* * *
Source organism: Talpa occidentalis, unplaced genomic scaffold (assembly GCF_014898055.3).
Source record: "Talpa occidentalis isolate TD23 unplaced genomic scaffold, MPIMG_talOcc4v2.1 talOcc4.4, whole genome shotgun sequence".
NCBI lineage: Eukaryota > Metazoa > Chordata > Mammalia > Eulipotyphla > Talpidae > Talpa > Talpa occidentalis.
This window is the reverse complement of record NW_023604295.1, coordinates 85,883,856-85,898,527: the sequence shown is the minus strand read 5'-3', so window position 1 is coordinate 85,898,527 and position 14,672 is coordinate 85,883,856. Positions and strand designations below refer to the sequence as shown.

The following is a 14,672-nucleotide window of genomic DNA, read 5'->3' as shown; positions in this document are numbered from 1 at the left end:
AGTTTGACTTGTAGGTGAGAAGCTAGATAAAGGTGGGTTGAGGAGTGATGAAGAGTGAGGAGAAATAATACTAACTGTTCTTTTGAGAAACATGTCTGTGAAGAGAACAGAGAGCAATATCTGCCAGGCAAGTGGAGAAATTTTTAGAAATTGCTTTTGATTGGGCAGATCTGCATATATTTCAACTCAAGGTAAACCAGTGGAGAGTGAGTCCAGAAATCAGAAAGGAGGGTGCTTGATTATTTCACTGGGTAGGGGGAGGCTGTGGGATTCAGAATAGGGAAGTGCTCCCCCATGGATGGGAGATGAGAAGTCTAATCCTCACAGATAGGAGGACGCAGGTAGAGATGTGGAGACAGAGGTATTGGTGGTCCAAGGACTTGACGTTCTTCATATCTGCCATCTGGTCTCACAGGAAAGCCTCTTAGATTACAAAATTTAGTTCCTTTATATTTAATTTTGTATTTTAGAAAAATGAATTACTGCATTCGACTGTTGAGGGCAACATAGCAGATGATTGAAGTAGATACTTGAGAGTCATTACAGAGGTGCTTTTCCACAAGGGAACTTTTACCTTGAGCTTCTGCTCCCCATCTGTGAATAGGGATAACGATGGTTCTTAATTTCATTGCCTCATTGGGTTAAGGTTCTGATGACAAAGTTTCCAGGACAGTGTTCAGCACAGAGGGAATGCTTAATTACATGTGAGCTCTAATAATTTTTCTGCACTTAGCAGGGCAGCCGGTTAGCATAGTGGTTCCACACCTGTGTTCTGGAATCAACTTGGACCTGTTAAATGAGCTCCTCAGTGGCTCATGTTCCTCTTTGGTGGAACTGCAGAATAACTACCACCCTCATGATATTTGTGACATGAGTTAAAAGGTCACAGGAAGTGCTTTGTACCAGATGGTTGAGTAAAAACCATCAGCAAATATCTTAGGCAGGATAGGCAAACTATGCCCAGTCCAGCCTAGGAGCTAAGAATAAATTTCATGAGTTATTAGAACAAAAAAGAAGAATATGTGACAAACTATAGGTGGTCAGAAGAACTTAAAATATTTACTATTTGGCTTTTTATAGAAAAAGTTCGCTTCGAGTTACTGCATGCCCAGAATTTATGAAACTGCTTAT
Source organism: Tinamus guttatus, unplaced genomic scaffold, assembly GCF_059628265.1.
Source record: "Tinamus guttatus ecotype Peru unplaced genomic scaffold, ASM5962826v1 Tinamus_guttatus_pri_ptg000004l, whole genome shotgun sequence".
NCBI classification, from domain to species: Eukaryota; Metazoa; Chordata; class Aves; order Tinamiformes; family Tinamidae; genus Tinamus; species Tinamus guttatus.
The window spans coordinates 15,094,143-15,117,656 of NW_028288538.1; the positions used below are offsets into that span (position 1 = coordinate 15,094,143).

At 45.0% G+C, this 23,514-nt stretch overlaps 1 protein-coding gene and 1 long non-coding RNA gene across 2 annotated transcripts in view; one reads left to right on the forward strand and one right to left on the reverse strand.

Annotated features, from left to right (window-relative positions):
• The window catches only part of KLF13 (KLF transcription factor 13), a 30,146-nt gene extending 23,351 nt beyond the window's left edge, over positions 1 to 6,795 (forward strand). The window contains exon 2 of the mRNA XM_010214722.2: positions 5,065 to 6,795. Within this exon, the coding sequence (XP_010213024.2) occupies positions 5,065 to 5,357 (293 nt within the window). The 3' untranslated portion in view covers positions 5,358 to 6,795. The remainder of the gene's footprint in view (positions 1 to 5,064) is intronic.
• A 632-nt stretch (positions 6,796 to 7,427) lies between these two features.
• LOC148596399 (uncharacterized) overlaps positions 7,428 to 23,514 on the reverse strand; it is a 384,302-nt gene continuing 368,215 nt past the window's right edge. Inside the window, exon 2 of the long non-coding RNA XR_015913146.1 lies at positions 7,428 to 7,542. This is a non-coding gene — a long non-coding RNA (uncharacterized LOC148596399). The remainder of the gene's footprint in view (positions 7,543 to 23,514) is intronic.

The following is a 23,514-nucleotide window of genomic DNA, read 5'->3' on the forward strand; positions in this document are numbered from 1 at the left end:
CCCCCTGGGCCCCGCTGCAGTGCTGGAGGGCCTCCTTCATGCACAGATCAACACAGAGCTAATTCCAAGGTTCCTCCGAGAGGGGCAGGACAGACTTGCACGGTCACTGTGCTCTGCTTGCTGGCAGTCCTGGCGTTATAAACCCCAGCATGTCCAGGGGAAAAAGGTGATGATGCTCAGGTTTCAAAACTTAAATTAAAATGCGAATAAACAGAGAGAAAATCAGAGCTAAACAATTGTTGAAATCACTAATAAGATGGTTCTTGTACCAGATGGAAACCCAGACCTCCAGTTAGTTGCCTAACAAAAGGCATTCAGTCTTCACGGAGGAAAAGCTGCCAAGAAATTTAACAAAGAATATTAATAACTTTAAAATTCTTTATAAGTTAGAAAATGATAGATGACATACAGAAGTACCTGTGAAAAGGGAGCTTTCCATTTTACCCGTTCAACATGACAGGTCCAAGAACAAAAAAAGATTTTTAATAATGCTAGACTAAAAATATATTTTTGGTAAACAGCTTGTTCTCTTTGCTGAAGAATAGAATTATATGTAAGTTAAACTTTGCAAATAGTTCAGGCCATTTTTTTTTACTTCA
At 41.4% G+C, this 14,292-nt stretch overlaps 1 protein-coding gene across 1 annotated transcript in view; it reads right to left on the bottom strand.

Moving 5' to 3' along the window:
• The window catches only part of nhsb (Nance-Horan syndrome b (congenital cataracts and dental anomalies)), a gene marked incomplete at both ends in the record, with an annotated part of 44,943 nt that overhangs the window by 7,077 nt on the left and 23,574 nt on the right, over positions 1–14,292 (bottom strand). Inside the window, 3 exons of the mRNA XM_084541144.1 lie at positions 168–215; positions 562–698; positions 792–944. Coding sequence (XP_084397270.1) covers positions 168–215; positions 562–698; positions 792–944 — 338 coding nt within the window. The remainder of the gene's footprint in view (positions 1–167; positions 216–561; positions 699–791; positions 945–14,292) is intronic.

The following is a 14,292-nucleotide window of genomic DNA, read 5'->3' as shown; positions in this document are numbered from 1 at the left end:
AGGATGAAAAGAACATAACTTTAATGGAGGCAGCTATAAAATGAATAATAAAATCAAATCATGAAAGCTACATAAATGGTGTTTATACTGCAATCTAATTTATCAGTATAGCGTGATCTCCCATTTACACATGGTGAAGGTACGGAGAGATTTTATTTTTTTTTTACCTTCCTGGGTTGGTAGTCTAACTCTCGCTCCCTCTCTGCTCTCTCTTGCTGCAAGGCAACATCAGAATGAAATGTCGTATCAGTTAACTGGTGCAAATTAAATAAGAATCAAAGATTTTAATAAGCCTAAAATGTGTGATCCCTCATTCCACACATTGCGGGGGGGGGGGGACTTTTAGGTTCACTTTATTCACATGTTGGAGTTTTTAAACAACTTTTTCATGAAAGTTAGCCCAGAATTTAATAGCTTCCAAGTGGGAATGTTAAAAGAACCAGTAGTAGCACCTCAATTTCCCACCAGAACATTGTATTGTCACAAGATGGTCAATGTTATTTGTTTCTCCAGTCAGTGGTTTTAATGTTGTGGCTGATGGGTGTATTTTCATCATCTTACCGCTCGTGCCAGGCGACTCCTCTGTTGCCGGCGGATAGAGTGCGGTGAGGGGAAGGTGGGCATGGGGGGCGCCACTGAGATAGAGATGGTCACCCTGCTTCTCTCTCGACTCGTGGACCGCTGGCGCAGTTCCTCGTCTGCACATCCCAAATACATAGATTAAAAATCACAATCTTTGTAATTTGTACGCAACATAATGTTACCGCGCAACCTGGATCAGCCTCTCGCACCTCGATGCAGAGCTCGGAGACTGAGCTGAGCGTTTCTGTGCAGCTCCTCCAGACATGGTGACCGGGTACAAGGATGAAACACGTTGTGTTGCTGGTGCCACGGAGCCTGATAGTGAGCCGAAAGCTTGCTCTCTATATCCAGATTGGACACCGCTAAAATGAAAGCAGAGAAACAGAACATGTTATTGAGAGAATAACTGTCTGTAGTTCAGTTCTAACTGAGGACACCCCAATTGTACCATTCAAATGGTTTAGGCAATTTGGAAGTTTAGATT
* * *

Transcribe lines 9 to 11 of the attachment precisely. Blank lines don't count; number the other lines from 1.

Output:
NCBI classification, from domain to species: Eukaryota; Metazoa; Chordata; class Aves; order Tinamiformes; family Tinamidae; genus Tinamus; species Tinamus guttatus.
The window spans coordinates 15,094,143-15,117,656 of NW_028288538.1; the positions used below are offsets into that span (position 1 = coordinate 15,094,143).

At 45.0% G+C, this 23,514-nt stretch overlaps 1 protein-coding gene and 1 long non-coding RNA gene across 2 annotated transcripts in view; one reads left to right on the forward strand and one right to left on the reverse strand.